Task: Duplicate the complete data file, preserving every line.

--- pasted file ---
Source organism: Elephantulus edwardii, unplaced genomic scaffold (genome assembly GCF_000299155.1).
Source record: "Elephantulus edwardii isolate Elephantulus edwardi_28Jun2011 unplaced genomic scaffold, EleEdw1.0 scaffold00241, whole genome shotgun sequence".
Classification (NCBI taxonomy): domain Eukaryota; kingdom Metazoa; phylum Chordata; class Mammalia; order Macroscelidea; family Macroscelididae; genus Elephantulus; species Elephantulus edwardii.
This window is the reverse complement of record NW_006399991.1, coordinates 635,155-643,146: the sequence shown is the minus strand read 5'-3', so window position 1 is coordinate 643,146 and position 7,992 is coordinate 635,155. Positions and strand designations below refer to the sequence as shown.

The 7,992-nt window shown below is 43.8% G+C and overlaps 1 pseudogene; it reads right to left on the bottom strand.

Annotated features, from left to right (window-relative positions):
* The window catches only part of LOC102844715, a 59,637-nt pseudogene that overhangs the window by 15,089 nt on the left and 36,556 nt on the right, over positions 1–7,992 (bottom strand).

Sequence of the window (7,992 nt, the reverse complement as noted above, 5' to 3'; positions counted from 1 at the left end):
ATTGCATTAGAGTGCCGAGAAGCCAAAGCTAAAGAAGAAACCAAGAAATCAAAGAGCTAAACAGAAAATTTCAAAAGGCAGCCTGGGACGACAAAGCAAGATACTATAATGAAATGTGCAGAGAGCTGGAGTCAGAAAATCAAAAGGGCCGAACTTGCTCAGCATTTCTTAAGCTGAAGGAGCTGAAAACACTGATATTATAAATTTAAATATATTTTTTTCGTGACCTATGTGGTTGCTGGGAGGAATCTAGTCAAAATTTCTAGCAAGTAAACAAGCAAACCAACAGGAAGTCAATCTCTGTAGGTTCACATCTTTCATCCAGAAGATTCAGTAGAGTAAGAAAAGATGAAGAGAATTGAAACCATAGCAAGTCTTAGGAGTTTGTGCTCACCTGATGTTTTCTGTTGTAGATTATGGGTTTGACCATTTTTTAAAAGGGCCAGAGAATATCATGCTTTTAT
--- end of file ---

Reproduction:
Source organism: Elephantulus edwardii, unplaced genomic scaffold (genome assembly GCF_000299155.1).
Source record: "Elephantulus edwardii isolate Elephantulus edwardi_28Jun2011 unplaced genomic scaffold, EleEdw1.0 scaffold00241, whole genome shotgun sequence".
Classification (NCBI taxonomy): domain Eukaryota; kingdom Metazoa; phylum Chordata; class Mammalia; order Macroscelidea; family Macroscelididae; genus Elephantulus; species Elephantulus edwardii.
This window is the reverse complement of record NW_006399991.1, coordinates 635,155-643,146: the sequence shown is the minus strand read 5'-3', so window position 1 is coordinate 643,146 and position 7,992 is coordinate 635,155. Positions and strand designations below refer to the sequence as shown.

The 7,992-nt window shown below is 43.8% G+C and overlaps 1 pseudogene; it reads right to left on the bottom strand.

Annotated features, from left to right (window-relative positions):
* The window catches only part of LOC102844715, a 59,637-nt pseudogene that overhangs the window by 15,089 nt on the left and 36,556 nt on the right, over positions 1–7,992 (bottom strand).

Sequence of the window (7,992 nt, the reverse complement as noted above, 5' to 3'; positions counted from 1 at the left end):
ATTGCATTAGAGTGCCGAGAAGCCAAAGCTAAAGAAGAAACCAAGAAATCAAAGAGCTAAACAGAAAATTTCAAAAGGCAGCCTGGGACGACAAAGCAAGATACTATAATGAAATGTGCAGAGAGCTGGAGTCAGAAAATCAAAAGGGCCGAACTTGCTCAGCATTTCTTAAGCTGAAGGAGCTGAAAACACTGATATTATAAATTTAAATATATTTTTTTCGTGACCTATGTGGTTGCTGGGAGGAATCTAGTCAAAATTTCTAGCAAGTAAACAAGCAAACCAACAGGAAGTCAATCTCTGTAGGTTCACATCTTTCATCCAGAAGATTCAGTAGAGTAAGAAAAGATGAAGAGAATTGAAACCATAGCAAGTCTTAGGAGTTTGTGCTCACCTGATGTTTTCTGTTGTAGATTATGGGTTTGACCATTTTTTAAAAGGGCCAGAGAATATCATGCTTTTAT